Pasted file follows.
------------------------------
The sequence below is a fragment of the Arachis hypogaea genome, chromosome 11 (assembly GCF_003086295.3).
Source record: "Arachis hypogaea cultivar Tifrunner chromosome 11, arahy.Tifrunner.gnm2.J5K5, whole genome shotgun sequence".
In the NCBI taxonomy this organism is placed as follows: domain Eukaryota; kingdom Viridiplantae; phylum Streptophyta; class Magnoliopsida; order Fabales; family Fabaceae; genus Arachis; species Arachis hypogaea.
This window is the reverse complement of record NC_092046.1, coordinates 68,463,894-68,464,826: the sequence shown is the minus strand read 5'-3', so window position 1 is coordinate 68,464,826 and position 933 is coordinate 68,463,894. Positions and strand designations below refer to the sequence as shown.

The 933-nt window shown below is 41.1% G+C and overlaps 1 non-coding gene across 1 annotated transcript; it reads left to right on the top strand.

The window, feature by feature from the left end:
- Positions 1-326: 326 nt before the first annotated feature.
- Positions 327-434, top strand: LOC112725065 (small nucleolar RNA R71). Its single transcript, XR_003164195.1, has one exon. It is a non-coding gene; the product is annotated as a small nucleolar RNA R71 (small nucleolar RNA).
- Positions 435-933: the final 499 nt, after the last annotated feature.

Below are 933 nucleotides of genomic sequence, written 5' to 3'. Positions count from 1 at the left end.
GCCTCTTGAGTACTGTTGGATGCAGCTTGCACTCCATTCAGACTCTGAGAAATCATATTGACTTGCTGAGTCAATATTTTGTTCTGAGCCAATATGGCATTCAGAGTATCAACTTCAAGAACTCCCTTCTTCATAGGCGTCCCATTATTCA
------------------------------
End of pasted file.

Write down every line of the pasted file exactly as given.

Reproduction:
The sequence below is a fragment of the Arachis hypogaea genome, chromosome 11 (assembly GCF_003086295.3).
Source record: "Arachis hypogaea cultivar Tifrunner chromosome 11, arahy.Tifrunner.gnm2.J5K5, whole genome shotgun sequence".
In the NCBI taxonomy this organism is placed as follows: domain Eukaryota; kingdom Viridiplantae; phylum Streptophyta; class Magnoliopsida; order Fabales; family Fabaceae; genus Arachis; species Arachis hypogaea.
This window is the reverse complement of record NC_092046.1, coordinates 68,463,894-68,464,826: the sequence shown is the minus strand read 5'-3', so window position 1 is coordinate 68,464,826 and position 933 is coordinate 68,463,894. Positions and strand designations below refer to the sequence as shown.

The 933-nt window shown below is 41.1% G+C and overlaps 1 non-coding gene across 1 annotated transcript; it reads left to right on the top strand.

The window, feature by feature from the left end:
- Positions 1-326: 326 nt before the first annotated feature.
- Positions 327-434, top strand: LOC112725065 (small nucleolar RNA R71). Its single transcript, XR_003164195.1, has one exon. It is a non-coding gene; the product is annotated as a small nucleolar RNA R71 (small nucleolar RNA).
- Positions 435-933: the final 499 nt, after the last annotated feature.

Below are 933 nucleotides of genomic sequence, written 5' to 3'. Positions count from 1 at the left end.
GCCTCTTGAGTACTGTTGGATGCAGCTTGCACTCCATTCAGACTCTGAGAAATCATATTGACTTGCTGAGTCAATATTTTGTTCTGAGCCAATATGGCATTCAGAGTATCAACTTCAAGAACTCCCTTCTTCATAGGCGTCCCATTATTCA